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Coronavirus changes employer, employee expectations as more people return to work

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Posted at 2:46 PM, Jun 22, 2020
and last updated 2020-06-22 20:54:50-04

While Ohio and the rest of the nation slowly continues to open up after shutting down to slow coronavirus, many workers are finding their employers are more likely to work with them to establish a work routine.

One change tied to coronavirus that Tyara Wilmink doesn’t mind is her employer’s sick leave policy.

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Wilmink talks about her employer's changing sick-leave policies, which became more relaxed because of the coronavirus.

“If I’m feeling a little under the weather, I know that they’ll grant me the time off needed,” said Wilmink.

Before COVID-19 disrupted her work in a restaurant and catering business, she would often need a doctor’s note to miss work. Now, as an expecting mother in the middle of a pandemic, she’s more willing to ask for time off and her boss is more likely to accommodate her.

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Many downtown offices are largely empty while companies keep their employees working remote to maintain social distancing.

“I’m glad that they allow us to take the precautionary steps, they’re definitely looking at their health a lot more now,” said Wilmink.

“Having those conversations is critical right now,” said Robert Half International Cleveland Branch Manager Megan Keeney.

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Keeney says many employers are finding new ways to balance productivity with alternative work circumstances to allow employees to stay safe and care for their families.

Keeney said some Ohio businesses have been going “back to normal” as soon as they could.

“There’s some companies that are all back in the office and ready to go and not all the employees are back on the same page,” said Keeney.

So, she said, many companies are adapting. A Robert Half study found that because of the pandemic 79% of workers said they think their company should "allow employees to work from home more frequently.”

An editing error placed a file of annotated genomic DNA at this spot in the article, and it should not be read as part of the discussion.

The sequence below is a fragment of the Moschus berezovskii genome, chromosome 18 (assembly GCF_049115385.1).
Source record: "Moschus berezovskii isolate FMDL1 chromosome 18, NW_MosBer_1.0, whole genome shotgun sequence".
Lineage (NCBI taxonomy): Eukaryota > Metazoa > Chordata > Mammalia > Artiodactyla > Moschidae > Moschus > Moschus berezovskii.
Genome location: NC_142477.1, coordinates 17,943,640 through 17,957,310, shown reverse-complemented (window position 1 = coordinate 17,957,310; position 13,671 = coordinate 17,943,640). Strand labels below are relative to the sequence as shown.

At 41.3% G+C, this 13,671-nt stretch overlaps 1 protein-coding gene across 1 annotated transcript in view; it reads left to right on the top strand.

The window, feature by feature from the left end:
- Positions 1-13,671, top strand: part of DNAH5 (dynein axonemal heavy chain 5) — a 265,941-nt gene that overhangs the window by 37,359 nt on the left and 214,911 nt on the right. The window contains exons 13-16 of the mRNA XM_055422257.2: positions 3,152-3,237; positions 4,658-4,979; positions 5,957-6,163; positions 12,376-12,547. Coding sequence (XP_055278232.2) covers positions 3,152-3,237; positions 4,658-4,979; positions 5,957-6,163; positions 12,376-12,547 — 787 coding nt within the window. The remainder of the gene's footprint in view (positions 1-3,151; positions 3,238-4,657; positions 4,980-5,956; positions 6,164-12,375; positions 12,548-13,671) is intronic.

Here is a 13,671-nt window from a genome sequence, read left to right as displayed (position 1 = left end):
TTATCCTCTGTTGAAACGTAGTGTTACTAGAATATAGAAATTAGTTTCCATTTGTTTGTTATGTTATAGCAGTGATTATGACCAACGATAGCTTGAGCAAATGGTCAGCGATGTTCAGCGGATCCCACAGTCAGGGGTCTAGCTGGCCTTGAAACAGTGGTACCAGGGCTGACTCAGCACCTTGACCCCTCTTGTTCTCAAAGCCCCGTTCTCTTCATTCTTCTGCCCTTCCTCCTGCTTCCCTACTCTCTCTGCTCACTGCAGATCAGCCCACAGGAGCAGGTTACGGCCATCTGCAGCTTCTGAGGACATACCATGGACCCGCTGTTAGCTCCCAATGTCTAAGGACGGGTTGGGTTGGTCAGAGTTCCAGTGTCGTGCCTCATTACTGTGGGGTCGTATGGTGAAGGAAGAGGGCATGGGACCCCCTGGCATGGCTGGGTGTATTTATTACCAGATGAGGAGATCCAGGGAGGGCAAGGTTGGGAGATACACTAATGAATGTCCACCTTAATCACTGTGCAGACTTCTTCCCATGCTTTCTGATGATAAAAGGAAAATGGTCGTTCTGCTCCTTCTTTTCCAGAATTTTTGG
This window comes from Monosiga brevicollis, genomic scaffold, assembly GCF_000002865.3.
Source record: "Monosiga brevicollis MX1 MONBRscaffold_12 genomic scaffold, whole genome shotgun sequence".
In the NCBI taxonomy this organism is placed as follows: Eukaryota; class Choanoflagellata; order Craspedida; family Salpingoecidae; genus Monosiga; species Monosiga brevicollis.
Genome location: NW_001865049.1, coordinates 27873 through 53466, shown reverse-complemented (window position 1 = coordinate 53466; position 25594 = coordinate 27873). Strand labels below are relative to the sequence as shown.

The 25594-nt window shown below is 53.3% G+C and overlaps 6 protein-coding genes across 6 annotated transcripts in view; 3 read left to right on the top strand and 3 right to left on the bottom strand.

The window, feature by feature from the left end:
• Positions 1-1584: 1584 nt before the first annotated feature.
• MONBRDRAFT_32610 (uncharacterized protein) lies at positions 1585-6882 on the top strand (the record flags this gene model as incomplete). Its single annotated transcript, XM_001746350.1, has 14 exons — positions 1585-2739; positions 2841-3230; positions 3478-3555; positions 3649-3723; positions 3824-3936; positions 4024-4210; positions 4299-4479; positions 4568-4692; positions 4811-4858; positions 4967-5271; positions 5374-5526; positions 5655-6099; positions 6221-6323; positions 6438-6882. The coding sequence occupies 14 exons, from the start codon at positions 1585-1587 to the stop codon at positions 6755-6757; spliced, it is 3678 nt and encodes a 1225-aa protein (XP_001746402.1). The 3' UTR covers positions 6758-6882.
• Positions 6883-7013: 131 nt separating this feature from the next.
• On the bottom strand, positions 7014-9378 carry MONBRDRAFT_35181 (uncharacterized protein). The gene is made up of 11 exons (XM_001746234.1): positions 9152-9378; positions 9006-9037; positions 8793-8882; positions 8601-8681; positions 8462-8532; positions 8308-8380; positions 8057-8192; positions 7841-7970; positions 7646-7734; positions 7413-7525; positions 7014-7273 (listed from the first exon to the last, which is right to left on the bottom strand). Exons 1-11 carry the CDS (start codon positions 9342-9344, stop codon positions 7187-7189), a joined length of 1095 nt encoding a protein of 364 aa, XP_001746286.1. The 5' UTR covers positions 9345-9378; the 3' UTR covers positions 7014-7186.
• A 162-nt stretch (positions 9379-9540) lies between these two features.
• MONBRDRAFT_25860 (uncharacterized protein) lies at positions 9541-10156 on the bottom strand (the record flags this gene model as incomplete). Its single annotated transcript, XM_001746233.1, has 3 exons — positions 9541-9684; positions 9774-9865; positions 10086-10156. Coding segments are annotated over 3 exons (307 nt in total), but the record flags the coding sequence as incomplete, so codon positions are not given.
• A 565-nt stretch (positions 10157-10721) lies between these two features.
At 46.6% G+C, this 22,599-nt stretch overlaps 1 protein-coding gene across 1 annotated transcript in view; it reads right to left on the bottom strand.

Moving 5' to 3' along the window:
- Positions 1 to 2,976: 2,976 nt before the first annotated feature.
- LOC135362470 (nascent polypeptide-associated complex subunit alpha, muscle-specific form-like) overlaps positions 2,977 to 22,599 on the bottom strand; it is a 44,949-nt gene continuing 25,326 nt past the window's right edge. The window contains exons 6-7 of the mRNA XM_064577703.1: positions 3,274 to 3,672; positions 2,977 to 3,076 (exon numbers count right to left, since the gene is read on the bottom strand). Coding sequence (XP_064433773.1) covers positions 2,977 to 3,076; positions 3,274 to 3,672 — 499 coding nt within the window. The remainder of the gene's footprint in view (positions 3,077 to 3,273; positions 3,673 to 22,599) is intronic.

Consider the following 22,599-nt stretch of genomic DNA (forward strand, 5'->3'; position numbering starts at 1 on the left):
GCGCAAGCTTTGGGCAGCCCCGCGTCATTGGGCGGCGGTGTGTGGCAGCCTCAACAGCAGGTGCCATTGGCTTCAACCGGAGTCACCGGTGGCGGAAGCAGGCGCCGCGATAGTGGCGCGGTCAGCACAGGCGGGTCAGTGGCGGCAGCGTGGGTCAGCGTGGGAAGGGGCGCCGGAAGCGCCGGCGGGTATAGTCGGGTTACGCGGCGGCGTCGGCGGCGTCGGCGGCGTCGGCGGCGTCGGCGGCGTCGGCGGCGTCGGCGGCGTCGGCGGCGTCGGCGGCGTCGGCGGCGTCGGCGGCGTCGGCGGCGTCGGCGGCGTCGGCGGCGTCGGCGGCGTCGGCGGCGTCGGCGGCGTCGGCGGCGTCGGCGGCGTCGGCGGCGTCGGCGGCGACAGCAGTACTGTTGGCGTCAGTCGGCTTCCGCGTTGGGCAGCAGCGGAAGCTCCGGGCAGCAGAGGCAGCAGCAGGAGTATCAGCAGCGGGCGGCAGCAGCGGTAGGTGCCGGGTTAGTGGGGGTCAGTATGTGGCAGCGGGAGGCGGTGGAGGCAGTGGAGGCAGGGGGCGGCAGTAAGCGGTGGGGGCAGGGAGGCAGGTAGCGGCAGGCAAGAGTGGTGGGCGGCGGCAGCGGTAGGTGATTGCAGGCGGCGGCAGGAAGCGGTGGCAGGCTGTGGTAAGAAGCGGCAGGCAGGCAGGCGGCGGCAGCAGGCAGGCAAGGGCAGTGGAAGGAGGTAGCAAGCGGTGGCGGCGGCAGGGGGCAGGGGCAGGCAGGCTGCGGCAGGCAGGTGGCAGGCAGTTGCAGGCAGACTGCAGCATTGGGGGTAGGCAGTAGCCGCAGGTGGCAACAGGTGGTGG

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Parents are getting caught between an employer asking them to return to work in an office with limited access to childcare or uneasiness about exposing their children to germs from other households.

Before the pandemic, Keeney said employers generally required some kind of extenuating circumstance to stay home. Now, that could change.

“There are a lot of things people are putting into perspective right now and trying to analyze what makes the most sense for everyone,” said Keeney.

For parents who have an office job, that could mean shorter hours at their desk, more time at home, but also new expectations.

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Changing needs from businesses have commercial real estate experts anticipating changing strategies to how and where companies rent or buy space for their workers.

Both employees and their bosses have realized that much of their work can be done remotely so employees are more likely to ask for flexibility.

“Because of the increase of demand from the employee standpoint, there’s more than likely going to be a hybrid-model out there,” said Keeney.

If your employer is starting to call workers back into the office and you’re not comfortable going back quite yet:

  • Communicate with your manager. Many workplaces are much more likely to accommodate alternate plans.
  • Let your supervisor know your routine, when you will get work done and when you might be needed for family responsibilities.
  • Create a plan to deal with distractions like pets or social media to keep working efficiently.

This story is part of The Rebound: Northeast Ohio, News 5's initiative to help people through the financial impact of the coronavirus by offering one place to go for information on everything available to help and how to access it. We're providing resources on:

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